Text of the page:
Narita airport aims for higher low-cost traffic

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Japan's Narita airport is targeting to triple the amount of traffic brought in by low-cost carriers over the next two years.

At present, about 8% of the traffic at the Tokyo airport is attributed to low-cost operators, and the aim is to bring the figure to 25% or more over the next two years, says the airport's senior executive advisor Kosaburo Morinaka in an interview with Flightglobal Pro.

To facilitate that, the airport plans to build a dedicated low-cost terminal, the construction of which is due to be completed by March 2015. The new terminal will be able to handle 7.5 million passengers and around 50,000 aircraft movements annually.

"The LCCs, they are asking us to lower the cost. The present terminals were built for full-service carriers, and the LCCs are saying some of the facilities, sometimes it's not necessary," explains Morinaka.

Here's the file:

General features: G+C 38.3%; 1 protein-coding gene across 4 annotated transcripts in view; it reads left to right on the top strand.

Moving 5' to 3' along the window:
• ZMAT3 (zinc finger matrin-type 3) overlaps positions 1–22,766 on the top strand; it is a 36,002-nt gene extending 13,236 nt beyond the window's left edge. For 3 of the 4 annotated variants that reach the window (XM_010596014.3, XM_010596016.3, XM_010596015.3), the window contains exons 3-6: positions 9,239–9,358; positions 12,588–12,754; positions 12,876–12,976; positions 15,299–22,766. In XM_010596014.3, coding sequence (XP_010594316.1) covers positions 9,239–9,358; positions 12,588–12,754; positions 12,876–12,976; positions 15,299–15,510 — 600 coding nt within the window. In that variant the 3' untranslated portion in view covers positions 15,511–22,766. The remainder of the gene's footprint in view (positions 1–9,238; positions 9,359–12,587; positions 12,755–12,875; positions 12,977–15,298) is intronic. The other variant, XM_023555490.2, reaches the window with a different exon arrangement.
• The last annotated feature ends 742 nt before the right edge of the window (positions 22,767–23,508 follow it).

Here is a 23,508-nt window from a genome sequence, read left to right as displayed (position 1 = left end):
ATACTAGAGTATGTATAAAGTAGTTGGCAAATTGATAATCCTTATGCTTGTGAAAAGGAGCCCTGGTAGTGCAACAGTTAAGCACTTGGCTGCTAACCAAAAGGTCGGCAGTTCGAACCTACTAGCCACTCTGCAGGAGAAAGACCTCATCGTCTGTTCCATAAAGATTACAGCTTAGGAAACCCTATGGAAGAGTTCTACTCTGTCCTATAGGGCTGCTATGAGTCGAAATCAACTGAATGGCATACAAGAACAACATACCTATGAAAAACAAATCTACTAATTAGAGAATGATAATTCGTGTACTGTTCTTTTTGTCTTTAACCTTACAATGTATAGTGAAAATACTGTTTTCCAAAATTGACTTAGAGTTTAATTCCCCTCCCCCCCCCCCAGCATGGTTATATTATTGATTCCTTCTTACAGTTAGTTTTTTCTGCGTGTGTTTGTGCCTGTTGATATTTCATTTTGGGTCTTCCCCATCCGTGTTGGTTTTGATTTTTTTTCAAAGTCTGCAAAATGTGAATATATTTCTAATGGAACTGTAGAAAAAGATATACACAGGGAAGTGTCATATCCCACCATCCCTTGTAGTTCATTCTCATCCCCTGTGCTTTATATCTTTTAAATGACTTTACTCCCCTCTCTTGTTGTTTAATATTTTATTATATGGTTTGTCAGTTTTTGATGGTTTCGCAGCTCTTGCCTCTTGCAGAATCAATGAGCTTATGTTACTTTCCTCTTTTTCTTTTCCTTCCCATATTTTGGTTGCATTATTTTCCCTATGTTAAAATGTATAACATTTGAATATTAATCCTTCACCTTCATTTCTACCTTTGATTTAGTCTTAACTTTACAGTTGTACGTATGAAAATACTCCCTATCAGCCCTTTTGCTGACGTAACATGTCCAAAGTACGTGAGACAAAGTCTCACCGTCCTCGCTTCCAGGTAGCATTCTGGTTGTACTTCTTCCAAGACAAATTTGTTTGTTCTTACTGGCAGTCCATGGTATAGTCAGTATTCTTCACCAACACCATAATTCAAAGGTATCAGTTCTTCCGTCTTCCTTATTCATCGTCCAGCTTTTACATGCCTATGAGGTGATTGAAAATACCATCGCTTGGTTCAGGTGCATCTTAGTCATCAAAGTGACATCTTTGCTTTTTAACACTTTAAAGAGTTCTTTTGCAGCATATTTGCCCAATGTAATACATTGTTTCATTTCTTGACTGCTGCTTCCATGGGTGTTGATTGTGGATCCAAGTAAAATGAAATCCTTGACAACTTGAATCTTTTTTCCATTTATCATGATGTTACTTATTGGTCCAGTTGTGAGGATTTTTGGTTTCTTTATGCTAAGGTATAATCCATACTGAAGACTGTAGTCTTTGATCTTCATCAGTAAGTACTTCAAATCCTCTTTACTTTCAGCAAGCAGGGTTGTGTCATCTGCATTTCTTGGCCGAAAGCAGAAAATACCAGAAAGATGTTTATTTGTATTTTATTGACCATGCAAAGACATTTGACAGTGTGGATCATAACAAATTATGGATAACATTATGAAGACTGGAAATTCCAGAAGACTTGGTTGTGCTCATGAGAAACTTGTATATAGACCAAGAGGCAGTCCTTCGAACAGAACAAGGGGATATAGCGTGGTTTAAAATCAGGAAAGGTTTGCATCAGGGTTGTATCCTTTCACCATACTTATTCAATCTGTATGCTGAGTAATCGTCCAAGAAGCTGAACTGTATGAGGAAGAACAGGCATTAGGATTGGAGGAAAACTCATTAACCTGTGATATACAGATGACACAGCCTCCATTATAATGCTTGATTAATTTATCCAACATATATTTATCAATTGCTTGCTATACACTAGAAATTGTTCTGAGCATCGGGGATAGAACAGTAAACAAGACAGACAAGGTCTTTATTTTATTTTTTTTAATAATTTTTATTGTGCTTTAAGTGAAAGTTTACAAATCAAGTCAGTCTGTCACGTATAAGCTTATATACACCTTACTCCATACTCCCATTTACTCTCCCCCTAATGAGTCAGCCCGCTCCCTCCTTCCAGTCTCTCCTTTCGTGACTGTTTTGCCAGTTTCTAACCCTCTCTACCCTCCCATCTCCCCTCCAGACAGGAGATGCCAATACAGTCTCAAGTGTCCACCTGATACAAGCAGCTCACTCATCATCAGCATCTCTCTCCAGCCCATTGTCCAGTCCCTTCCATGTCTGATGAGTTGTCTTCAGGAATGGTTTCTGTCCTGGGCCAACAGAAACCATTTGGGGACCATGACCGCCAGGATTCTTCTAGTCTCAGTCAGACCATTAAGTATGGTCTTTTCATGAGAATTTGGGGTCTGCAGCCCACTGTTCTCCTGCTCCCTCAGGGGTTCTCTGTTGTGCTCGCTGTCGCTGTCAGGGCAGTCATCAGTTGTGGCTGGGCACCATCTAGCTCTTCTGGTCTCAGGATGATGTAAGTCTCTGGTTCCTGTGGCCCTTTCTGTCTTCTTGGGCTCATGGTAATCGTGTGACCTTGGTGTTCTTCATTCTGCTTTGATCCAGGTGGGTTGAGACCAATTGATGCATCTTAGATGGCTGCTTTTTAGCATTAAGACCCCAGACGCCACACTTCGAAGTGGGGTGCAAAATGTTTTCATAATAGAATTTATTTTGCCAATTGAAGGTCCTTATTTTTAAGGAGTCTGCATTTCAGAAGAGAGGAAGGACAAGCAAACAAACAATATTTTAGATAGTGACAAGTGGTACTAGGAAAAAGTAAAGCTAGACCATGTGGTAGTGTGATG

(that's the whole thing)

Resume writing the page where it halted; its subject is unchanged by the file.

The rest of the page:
Narita is one of the world's most expensive airports for airlines to operate out of. Its high landing and parking charges, coupled with slots constraints and a night curfew, do not make the most conducive operating environment for budget carriers.

AirAsia Japan and Jetstar Japan are two low-cost carriers based at Narita.

Recently, AirAsia has also said that it is considering to dissolve its joint venture with All Nippon Airways (ANA) in AirAsia Japan because of "a difference of opinion in management, most critically on points of how to operate a low-cost business and operating from Narita".

ANA however insists that its strategy is to have a LCC based out of Narita, because it believes more LCCs will fly to Narita, and it wants to have the first mover advantage.